By Meg Wolitzer
(Riverhead Trade, Paperback, 9781594485657, 304pp.)
Publication Date: March 6, 2012
Other Editions of This Title: Hardcover
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From the New York Times bestselling author of The Ten- Year Nap--a funny, provocative novel about female desire.
When the elliptical new drama teacher at Stellar Plains High School chooses Lysistrata as the school play-the comedy by Aristophanes in which women stop having sex with men in order to end a war-a strange spell seems to be cast over the school. Or, at least, over the women. One by one throughout the high school community, perfectly healthy, normal women and teenage girls turn away from their husbands and boyfriends in the bedroom, for reasons they don't really understand. As the women worry over their loss of passion and the men become by turns unhappy, offended, and above all, confused, both sides are forced to look at their shared history, and at their sexual selves in a new light.
Meg Wolitzers's newest book, The Interestings, is now available from Riverhead Books.
Meg Wolitzer is the author of eight previous novels, including The Ten-Year Nap, The Position, and The Wife. Her short fiction has appeared in The Best American Short Stories and The Pushcart Prize. She lives in New York City.
- Think about the women in the novel. Each of them reacts to the loss of desire in a different way. How does each woman's reaction reflect the stage of life she is in? Which woman do you think is the most changed at the end of the novel?
"Lifting the veil on intimacy that has 'caved in and collapsed,' Wolitzer has written a novel that may tempt you to muse on the ups and downs of your own erotic life."—More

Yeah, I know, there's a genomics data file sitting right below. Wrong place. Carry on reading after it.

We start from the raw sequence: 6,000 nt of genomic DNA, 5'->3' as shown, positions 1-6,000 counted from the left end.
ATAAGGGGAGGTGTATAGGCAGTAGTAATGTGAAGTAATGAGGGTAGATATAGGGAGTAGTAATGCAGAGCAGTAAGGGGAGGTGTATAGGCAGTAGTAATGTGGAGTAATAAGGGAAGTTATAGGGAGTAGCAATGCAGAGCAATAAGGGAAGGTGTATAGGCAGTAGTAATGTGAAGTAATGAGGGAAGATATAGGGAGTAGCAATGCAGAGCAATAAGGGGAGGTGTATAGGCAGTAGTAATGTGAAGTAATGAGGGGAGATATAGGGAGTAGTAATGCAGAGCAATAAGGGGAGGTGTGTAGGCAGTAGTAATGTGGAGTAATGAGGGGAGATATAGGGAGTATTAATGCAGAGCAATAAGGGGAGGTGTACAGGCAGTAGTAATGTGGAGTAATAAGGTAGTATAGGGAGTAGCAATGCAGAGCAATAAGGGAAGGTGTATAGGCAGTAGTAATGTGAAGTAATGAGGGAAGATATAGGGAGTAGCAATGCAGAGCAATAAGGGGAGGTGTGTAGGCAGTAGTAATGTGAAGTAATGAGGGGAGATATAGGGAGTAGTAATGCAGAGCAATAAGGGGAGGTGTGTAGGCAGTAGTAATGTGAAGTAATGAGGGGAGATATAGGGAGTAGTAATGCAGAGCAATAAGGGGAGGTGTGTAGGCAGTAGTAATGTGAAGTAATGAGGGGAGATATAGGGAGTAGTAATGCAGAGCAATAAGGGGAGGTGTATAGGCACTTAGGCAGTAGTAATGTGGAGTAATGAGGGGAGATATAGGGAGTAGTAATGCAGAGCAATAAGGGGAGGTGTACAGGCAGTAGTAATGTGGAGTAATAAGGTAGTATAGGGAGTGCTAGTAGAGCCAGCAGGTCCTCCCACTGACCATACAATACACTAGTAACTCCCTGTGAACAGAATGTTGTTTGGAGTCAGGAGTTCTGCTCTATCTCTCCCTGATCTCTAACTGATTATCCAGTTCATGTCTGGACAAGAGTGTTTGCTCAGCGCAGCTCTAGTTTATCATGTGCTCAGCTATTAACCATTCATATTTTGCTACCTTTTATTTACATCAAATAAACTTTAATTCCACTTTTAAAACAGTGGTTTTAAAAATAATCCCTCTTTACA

"Wolitzer is a tender, engaging narrator. . . . This is the suburban comedy of Tom Perrotta in a flannel nightgown. The Uncoupling provides the charm of recognizing your own nervous tics and anxieties laid out by an author who's not out to get you."—The Washington Post
"In The Uncoupling, bestselling author Meg Wolitzer sets up a twenty- first century parable that blends the supernatural with the decidedly real. . . . The Uncoupling is a fast, fun read, and like all off-kilter thought experiments, it asks us to reexamine the experiences we accept unthinkingly as well as the very language we use to describe them. Desire is enchanting, but its sudden absence can feel like a curse."—NPR
"With her humorous voice, ecstatic prose, and unique historical backdrop, Wolitzer sheds light on the changing nature of female sexuality over time."—Daily Beast
"In Meg Wolitzer's superb new book, The Uncoupling a new drama teacher shows up in a small town and stages "Lysistrata," the ancient Greek play in which women decide to ditch their fellas until they put an end to the Peloponnesian War. The play casts a spell on the town, and soon husbands and boyfriends are out of luck."—The Atlanta-Journal Constitution
"Wolitzer's novel is funny and keenly observant. She uses the fantastic to externalize internal states that admit no easy description."—Santa Cruz Weekly